An Order taking its rise from the life and habits of Saint Anthony, the hermit, who died about 357. His disciples, called Anchorites, near Ethiopia, lived in austerity and solitariness in the desert, until John, Emperor of Ethiopia, in 370, created them a religious order of knighthood, and bestowed privileges upon them under the title of Saint Anthony, who was made patron of the empire. They established monasteries, adopted a black habit, and wore a blue cross in the shape of a Tau. The vow of the Order embraced chastity, defense of the Christian faith, to guard the empire, obey their superiors, and go to war when and wheresoever commanded. Marriage required a license. There were two classes--combatants and non-combatants-- the second class being composed of those too old for military duty. yet ere they retired they were required to serve three years against Arabian pirates, three against the Turks, and three against the Moors.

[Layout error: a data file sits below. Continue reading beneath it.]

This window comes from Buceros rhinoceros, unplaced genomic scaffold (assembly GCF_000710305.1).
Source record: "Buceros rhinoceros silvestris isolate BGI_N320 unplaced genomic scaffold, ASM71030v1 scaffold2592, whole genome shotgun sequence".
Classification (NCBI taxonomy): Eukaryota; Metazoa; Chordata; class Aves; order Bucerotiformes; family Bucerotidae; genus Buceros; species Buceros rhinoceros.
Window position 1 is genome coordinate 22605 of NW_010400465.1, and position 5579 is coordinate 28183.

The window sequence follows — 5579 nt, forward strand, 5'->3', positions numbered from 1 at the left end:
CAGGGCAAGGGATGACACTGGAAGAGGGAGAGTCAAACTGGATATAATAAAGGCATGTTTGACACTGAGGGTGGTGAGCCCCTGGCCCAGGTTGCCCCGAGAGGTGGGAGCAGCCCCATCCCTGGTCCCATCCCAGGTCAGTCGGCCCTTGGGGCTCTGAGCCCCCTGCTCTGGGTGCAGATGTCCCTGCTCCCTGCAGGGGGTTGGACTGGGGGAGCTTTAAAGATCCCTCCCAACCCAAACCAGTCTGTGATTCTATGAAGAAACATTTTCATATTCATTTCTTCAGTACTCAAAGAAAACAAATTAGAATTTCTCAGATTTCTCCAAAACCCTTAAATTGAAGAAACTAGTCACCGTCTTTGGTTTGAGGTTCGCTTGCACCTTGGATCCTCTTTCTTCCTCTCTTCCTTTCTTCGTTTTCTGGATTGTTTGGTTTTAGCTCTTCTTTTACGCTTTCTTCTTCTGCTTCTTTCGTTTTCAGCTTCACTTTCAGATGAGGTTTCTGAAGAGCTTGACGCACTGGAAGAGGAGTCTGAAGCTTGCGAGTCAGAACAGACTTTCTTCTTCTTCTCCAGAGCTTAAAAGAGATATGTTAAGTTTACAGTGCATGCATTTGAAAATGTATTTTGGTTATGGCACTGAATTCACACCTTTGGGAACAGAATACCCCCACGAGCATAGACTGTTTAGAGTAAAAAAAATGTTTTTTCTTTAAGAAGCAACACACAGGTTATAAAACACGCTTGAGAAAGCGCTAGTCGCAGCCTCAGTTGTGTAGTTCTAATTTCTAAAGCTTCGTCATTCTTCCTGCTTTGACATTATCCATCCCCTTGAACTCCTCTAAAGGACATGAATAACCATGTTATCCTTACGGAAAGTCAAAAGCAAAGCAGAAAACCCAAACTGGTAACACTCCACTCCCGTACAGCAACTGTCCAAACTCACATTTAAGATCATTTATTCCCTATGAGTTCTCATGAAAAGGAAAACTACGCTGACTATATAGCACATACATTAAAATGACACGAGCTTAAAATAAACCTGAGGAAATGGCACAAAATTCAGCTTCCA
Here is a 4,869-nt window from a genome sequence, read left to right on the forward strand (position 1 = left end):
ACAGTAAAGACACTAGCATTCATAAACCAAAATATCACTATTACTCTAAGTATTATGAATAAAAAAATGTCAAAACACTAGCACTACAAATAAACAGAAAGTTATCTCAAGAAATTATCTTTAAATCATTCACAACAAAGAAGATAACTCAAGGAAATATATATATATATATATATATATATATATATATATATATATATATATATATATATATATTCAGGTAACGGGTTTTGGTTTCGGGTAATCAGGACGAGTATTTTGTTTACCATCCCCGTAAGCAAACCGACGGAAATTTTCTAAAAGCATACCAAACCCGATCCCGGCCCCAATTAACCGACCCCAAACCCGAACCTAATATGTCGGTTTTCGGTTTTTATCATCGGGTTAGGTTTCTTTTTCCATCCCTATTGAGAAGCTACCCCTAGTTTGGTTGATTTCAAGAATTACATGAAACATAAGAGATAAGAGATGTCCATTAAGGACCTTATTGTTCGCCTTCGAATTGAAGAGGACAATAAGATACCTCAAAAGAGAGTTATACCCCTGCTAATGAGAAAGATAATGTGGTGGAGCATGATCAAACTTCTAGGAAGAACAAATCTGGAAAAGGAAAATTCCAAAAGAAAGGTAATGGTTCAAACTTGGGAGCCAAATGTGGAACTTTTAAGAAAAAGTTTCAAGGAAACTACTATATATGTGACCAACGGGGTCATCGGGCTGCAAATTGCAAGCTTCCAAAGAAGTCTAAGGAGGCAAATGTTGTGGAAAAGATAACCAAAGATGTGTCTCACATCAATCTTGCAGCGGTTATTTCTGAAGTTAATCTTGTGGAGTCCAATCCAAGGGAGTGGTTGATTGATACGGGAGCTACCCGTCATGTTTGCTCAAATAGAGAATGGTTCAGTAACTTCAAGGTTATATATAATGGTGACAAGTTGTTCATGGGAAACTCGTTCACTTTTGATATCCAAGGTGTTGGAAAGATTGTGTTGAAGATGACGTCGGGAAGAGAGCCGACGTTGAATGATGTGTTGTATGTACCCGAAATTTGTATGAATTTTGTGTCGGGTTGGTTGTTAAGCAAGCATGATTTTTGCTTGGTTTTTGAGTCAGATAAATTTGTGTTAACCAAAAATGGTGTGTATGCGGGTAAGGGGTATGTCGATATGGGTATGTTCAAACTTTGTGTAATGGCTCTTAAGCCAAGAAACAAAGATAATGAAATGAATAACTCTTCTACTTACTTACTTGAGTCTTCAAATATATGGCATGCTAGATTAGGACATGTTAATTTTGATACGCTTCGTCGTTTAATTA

The ancient monastery is in the deserts of Thebais, surrounded by an oval wall five hundred paces in circumference and forty feet in height. It is entered by ropes let down from the watch- house, the crane being turned by monks. By age, the cells, which are four by five by seven feet, have been reduced from three hundred to forty. Advantage had been taken of one of nature's curiosities in obtaining abundant water from a riven rock, which is reached through a subterraneous passage of fifty paces, extending beyond the walls. In France, Italy, and Spain there are ecclesiastical and military organizations styled Knights of Saint Anthony, who wear a plain cross, the principals a double cross. The chief seat is at Vienna. In the Abbey rest the remains of Saint Anthony.
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